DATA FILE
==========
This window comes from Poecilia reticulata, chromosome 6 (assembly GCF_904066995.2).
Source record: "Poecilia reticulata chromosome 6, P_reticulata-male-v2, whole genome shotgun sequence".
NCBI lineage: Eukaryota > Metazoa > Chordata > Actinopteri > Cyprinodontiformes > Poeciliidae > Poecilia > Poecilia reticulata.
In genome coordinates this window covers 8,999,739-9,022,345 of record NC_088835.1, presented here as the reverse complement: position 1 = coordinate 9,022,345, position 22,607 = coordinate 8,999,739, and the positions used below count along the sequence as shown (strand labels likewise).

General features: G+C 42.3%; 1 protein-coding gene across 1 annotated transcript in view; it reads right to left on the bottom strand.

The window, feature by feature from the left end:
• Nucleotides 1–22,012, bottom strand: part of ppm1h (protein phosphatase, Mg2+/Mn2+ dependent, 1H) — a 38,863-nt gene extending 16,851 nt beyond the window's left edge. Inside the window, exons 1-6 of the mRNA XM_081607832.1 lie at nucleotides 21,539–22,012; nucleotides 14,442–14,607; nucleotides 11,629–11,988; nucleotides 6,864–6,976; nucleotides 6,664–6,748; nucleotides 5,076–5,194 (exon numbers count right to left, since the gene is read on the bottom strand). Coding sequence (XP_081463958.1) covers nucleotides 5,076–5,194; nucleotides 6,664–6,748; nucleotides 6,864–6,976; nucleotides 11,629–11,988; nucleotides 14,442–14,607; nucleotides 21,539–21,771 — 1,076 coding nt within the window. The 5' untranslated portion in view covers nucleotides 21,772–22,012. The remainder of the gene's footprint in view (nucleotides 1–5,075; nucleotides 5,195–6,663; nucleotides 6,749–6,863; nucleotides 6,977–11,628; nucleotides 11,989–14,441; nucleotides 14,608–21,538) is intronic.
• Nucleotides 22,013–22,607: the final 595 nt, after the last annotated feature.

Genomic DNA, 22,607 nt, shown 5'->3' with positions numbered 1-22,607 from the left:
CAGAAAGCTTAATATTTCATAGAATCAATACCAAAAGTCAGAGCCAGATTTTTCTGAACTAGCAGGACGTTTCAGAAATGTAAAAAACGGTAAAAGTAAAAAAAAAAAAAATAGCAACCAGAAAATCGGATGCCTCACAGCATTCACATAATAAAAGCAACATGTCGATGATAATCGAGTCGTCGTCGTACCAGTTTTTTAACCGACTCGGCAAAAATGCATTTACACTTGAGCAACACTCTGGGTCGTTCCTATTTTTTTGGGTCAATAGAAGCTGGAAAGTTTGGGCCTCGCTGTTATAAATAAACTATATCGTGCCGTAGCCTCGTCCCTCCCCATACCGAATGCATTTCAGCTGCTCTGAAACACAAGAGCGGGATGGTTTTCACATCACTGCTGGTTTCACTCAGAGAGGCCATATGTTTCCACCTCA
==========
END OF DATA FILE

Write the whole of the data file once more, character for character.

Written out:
This window comes from Poecilia reticulata, chromosome 6 (assembly GCF_904066995.2).
Source record: "Poecilia reticulata chromosome 6, P_reticulata-male-v2, whole genome shotgun sequence".
NCBI lineage: Eukaryota > Metazoa > Chordata > Actinopteri > Cyprinodontiformes > Poeciliidae > Poecilia > Poecilia reticulata.
In genome coordinates this window covers 8,999,739-9,022,345 of record NC_088835.1, presented here as the reverse complement: position 1 = coordinate 9,022,345, position 22,607 = coordinate 8,999,739, and the positions used below count along the sequence as shown (strand labels likewise).

General features: G+C 42.3%; 1 protein-coding gene across 1 annotated transcript in view; it reads right to left on the bottom strand.

The window, feature by feature from the left end:
• Nucleotides 1–22,012, bottom strand: part of ppm1h (protein phosphatase, Mg2+/Mn2+ dependent, 1H) — a 38,863-nt gene extending 16,851 nt beyond the window's left edge. Inside the window, exons 1-6 of the mRNA XM_081607832.1 lie at nucleotides 21,539–22,012; nucleotides 14,442–14,607; nucleotides 11,629–11,988; nucleotides 6,864–6,976; nucleotides 6,664–6,748; nucleotides 5,076–5,194 (exon numbers count right to left, since the gene is read on the bottom strand). Coding sequence (XP_081463958.1) covers nucleotides 5,076–5,194; nucleotides 6,664–6,748; nucleotides 6,864–6,976; nucleotides 11,629–11,988; nucleotides 14,442–14,607; nucleotides 21,539–21,771 — 1,076 coding nt within the window. The 5' untranslated portion in view covers nucleotides 21,772–22,012. The remainder of the gene's footprint in view (nucleotides 1–5,075; nucleotides 5,195–6,663; nucleotides 6,749–6,863; nucleotides 6,977–11,628; nucleotides 11,989–14,441; nucleotides 14,608–21,538) is intronic.
• Nucleotides 22,013–22,607: the final 595 nt, after the last annotated feature.

Genomic DNA, 22,607 nt, shown 5'->3' with positions numbered 1-22,607 from the left:
CAGAAAGCTTAATATTTCATAGAATCAATACCAAAAGTCAGAGCCAGATTTTTCTGAACTAGCAGGACGTTTCAGAAATGTAAAAAACGGTAAAAGTAAAAAAAAAAAAAATAGCAACCAGAAAATCGGATGCCTCACAGCATTCACATAATAAAAGCAACATGTCGATGATAATCGAGTCGTCGTCGTACCAGTTTTTTAACCGACTCGGCAAAAATGCATTTACACTTGAGCAACACTCTGGGTCGTTCCTATTTTTTTGGGTCAATAGAAGCTGGAAAGTTTGGGCCTCGCTGTTATAAATAAACTATATCGTGCCGTAGCCTCGTCCCTCCCCATACCGAATGCATTTCAGCTGCTCTGAAACACAAGAGCGGGATGGTTTTCACATCACTGCTGGTTTCACTCAGAGAGGCCATATGTTTCCACCTCA